Network Rail, the body in charge of the UK's railways, has announced plans to invest £38 billion between 2014 and 2019 to improve and maintain Britain's transport infrastructure.
The capacity challenge facing the network is clear, with Network Rail estimating there will be 225 million extra passenger journeys each year by 2019.
Video report by Consumer Editor Chris Choi.
Transport Secretary Patrick McLoughlin said the investment was part of the Government's commitment to improving the UK's infrastructure.
A key part of this government's long term economic plan is investing in world-class infrastructure. That is why we are putting record amounts of government funding into our railways over the next five years.
That investment will generate growth, create jobs and boost business while delivering faster journeys, greater comfort and better punctuality for passengers across the UK.
The head of Network Rail, Mick Carne, said £13bn of the money would go on "operating and maintenance" with the remaining £25bn spent on "really making substantial improvements to the railway".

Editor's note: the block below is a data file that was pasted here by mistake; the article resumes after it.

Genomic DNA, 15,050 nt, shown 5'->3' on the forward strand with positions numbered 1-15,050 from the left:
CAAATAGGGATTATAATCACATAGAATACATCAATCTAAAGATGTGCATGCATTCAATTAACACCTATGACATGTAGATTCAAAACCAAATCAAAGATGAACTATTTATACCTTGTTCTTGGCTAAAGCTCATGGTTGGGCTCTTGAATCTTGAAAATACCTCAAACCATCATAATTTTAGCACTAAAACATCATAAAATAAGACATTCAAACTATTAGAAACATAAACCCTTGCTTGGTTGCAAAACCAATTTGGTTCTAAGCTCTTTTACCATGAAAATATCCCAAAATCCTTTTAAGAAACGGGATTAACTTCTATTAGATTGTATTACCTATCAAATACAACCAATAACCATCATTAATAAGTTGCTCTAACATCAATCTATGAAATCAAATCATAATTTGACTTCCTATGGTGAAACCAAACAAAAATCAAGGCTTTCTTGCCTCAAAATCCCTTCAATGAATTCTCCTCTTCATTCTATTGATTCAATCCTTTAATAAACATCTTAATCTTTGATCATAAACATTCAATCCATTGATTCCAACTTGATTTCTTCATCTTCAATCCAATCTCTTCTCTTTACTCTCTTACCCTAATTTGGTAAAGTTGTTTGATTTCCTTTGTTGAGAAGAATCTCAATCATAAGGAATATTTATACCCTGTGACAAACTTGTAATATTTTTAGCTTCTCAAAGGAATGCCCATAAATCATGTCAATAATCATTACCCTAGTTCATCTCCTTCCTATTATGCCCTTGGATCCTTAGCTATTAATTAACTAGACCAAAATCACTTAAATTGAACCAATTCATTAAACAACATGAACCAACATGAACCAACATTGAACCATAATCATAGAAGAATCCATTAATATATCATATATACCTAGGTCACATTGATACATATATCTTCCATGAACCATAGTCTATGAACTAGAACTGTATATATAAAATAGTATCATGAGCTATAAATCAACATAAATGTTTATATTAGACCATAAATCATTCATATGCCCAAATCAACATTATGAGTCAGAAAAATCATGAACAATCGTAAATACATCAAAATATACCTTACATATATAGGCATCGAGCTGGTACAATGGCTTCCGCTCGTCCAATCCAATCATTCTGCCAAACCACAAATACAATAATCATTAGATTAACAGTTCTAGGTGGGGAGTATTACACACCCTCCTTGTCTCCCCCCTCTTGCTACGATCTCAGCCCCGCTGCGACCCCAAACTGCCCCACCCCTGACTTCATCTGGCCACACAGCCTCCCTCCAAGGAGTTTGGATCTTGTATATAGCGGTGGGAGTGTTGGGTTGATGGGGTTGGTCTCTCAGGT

Here's how some of that £38 billion will be spent:
- £13bn for replacing and renewing old parts of the network, including replacing 6,000 sets of pointsAan extra 170,000 seats to alleviate overcrowding on commuter routes
- 850 miles of new track to be electrified, including Great Western Mainline from Maidenhead to Swansea.
- Hundreds of stations to get a facelift, including major hubs at London Bridge, Manchester Victoria, Birmingham New Street and Glasgow Queen Street
- A new set of Rail Operating Centres will replace more than 800 signal boxes currently used to control trains
- A £650m scheme to enhance speed and capacity between Edinburgh and Glasgow
- 'Spacious trains' every 2-3 minutes through central London
- Journey times between Manchester and Leeds cut by 10 minutes